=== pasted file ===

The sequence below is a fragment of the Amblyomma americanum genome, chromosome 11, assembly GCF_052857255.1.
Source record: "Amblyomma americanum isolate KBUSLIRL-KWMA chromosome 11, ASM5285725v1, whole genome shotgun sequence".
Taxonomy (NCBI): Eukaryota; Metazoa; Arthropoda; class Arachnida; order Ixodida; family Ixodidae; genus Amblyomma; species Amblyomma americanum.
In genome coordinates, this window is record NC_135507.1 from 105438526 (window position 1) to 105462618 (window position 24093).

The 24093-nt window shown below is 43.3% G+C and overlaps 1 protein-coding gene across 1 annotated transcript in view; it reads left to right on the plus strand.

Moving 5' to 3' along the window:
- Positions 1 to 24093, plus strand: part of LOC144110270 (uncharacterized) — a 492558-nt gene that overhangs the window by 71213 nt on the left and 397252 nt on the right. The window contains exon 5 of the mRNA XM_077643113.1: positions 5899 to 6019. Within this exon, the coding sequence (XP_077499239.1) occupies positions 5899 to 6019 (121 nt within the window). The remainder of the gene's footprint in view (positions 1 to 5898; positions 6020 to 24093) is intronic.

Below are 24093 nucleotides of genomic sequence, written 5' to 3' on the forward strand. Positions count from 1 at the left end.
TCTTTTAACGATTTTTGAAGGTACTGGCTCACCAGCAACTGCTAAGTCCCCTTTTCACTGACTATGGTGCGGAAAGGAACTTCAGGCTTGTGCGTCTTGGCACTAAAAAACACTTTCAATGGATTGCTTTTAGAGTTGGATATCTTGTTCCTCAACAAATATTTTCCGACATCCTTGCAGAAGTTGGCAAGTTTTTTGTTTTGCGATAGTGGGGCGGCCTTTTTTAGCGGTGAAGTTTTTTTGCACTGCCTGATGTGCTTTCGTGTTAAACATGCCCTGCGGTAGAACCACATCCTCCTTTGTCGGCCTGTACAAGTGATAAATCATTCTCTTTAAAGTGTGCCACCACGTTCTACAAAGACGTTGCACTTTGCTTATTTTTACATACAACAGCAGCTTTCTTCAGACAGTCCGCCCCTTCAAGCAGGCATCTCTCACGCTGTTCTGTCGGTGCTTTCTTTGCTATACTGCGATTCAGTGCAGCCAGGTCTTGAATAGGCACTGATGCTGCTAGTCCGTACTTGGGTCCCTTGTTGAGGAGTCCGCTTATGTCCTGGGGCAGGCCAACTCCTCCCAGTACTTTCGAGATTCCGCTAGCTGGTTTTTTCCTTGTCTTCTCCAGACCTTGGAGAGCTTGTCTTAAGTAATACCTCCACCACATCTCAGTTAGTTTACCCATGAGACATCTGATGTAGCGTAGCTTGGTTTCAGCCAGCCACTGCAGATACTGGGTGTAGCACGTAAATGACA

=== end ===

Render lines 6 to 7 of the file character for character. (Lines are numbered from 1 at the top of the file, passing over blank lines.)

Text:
Moving 5' to 3' along the window:
- Positions 1 to 24093, plus strand: part of LOC144110270 (uncharacterized) — a 492558-nt gene that overhangs the window by 71213 nt on the left and 397252 nt on the right. The window contains exon 5 of the mRNA XM_077643113.1: positions 5899 to 6019. Within this exon, the coding sequence (XP_077499239.1) occupies positions 5899 to 6019 (121 nt within the window). The remainder of the gene's footprint in view (positions 1 to 5898; positions 6020 to 24093) is intronic.